The Doctrine of True Threats: Protecting Our Ever-Shrinking First Amendment Rights in the New Era of CommunicationExpressO (2015)
AbstractThe First Amendment provides that “Congress shall make no law . . . abridging the freedom of speech.” Such protection has withstood the test of time and is heralded as one of our most precious rights as Americans. “The hallmark of the protection of free speech is to allow ‘free trade in ideas’—even ideas that the overwhelming majority of people might find distasteful or discomforting." However, “[t]here are certain well-defined and narrowly limited classes of speech, the prevention and punishment of which has never been thought to raise any Constitutional problem." One such proscribable form of speech is the “true threat.” In proscribing such speech, it becomes paramount to tread with care so as to not infringe upon the protections afforded by the First Amendment. Requiring only that a listener be reasonable in interpreting speech as a threat results in an improper intrusion upon that right. Requiring the speaker’s subjective intent, rather, will protect the sanctity of the First Amendment. Though many courts have adopted the objective test, the Supreme Court now has the opportunity, in deciding Elonis v. United States, to take a monumental step in protecting the First Amendment right to free speech. Holding that the speaker’s subjective intent to threaten is necessary for a true threat conviction will restore the broad protection afforded by the First Amendment and repair the erosion which has occurred with the decisions adopting an objective approach.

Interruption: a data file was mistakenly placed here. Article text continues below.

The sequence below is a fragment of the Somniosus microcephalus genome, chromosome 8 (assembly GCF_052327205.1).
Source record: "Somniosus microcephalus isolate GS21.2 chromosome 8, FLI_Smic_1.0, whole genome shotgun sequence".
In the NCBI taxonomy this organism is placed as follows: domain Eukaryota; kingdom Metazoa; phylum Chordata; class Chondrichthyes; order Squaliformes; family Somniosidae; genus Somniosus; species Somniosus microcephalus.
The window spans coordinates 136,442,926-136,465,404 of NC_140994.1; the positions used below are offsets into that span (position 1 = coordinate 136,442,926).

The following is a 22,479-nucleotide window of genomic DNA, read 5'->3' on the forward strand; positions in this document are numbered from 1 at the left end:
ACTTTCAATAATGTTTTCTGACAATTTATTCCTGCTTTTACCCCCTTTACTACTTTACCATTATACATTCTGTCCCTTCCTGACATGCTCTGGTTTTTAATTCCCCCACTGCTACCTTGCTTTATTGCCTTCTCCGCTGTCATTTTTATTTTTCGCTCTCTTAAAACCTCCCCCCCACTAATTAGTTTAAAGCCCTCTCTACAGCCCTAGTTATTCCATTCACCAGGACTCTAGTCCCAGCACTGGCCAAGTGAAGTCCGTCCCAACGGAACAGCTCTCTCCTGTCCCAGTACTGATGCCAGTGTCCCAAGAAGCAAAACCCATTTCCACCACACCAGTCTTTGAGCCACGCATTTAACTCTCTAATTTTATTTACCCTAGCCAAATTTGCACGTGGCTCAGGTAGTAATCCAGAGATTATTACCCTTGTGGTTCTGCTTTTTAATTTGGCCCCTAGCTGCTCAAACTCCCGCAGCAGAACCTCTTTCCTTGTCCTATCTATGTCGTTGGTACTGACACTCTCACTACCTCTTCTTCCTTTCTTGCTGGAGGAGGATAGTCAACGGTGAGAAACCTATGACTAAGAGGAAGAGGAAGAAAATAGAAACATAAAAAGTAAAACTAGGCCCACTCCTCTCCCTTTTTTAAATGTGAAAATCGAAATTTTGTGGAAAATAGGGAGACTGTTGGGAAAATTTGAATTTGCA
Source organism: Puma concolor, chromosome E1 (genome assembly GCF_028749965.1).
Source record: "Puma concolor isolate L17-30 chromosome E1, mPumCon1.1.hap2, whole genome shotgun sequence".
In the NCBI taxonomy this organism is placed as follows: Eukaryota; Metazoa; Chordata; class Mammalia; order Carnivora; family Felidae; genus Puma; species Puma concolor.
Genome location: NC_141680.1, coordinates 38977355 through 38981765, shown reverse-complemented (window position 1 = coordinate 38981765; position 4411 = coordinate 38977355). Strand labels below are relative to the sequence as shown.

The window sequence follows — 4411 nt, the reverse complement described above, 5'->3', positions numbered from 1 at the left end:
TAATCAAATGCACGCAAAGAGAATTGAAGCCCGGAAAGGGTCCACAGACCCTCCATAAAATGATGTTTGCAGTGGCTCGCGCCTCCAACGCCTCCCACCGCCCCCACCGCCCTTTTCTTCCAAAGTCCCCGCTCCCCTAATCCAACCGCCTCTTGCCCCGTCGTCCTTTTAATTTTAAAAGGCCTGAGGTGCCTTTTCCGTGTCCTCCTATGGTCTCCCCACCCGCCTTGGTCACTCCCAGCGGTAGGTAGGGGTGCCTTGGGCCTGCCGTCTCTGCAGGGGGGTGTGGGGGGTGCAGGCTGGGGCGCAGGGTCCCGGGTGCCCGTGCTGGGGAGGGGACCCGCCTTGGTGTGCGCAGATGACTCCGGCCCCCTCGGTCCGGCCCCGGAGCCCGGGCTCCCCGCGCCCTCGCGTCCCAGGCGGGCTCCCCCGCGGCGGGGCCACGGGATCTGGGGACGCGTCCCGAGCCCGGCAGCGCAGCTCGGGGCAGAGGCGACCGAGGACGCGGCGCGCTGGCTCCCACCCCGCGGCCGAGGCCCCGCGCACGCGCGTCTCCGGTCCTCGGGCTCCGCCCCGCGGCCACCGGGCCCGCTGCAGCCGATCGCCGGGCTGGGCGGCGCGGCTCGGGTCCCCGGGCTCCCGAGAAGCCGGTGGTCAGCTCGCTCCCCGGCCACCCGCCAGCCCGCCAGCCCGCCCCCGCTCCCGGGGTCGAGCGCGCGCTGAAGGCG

- True Threat,
- First Amendment,
Publication DateJanuary 20, 2015
Citation InformationMary M Roark. "The Doctrine of True Threats: Protecting Our Ever-Shrinking First Amendment Rights in the New Era of Communication" ExpressO (2015)
Available at: http://works.bepress.com/mary_roark/1/